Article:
The report argues that the consolidation of the AI industry threatens U.S. technological competitiveness in a number of important ways, exacerbating trends like brain drain and stifled competition.
China and U.S. foreign policy
Increases in funding and investment by China to be an AI leader by 2025 means more time is dedicated to China in the report than any other foreign nation. The report concludes that the United States could lose military technical superiority to China within the next decade.
“We have every reason to think that the competition with China will increase,” Schmidt said during the NSCAI meeting today.
To ward off rising models of techno-authoritarian governance like the kind practiced in China, the report calls for the United States to establish an Emerging Technology Coalition with allies. The report calls for high-level, ongoing diplomatic dialogue with China to discuss challenges emerging technology like AI presents in order to find areas for cooperation toward global challenges like climate change. That body could also act as a forum for sharing concerns or grievances about practices inconsistent with American values. Bilateral talks between the United States and China were previously recommended by AI policy expert and former White House economist R. David Edelman.
In defense, commissioners do not support a treaty for the global prohibition of AI-enabled autonomous weaponry since it is “not currently in the interest of U.S. or international security,” and because the report concludes that China and Russia would ignore any such commitment. Instead, the report calls for developing standards for autonomous weaponry.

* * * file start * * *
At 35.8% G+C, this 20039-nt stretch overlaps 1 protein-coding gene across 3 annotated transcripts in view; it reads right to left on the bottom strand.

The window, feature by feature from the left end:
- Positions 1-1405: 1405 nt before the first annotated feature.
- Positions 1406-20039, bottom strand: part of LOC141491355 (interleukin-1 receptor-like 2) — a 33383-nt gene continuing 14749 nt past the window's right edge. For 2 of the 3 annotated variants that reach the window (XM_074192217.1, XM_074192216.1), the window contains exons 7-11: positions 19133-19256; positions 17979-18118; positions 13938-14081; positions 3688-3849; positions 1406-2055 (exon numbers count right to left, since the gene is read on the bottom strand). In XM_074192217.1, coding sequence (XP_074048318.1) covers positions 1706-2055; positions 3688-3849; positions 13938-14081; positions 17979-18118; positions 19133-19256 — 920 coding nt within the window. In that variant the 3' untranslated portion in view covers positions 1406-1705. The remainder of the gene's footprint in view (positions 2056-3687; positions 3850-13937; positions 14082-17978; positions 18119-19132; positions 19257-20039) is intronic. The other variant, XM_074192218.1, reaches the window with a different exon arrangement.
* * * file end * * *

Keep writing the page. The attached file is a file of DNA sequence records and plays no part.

In other matters related to foreign policy and international affairs, the commissions calls for an international agreement to never automate use of nuclear weapons, and to seek similar commitments from Russia and China.
The need for leadership is stressed throughout the report. For President Biden, the report recommends an executive order aimed at protecting intellectual property, and create a Technology Competitiveness Council in part to deal with intellectual property issues and establish national plans.
Oracle CEO Safra Catz called collaboration within and among Department of Defense, U.S. government, and allies critical, and said that leadership in government is needed. “There’s so many important steps that have to be taken now.”
“It is our great hope that like-minded democratic nations work together to make sure that technologies around AI do not leak into adversarial hands that will give them an advantage over our systems and that we will unite together in the safe and responsible deployment of this kind of technology in military systems,” commissioner and In-Q-Tel founder Gilman Louie said today.
The United States has been working with international groups like the Organisation for Economic Co-operation and Development (OECD) and the Global Partnership on AI (GPAI), while last year defense and diplomatic officials from United States allies met to discuss ethical use of AI in warfare.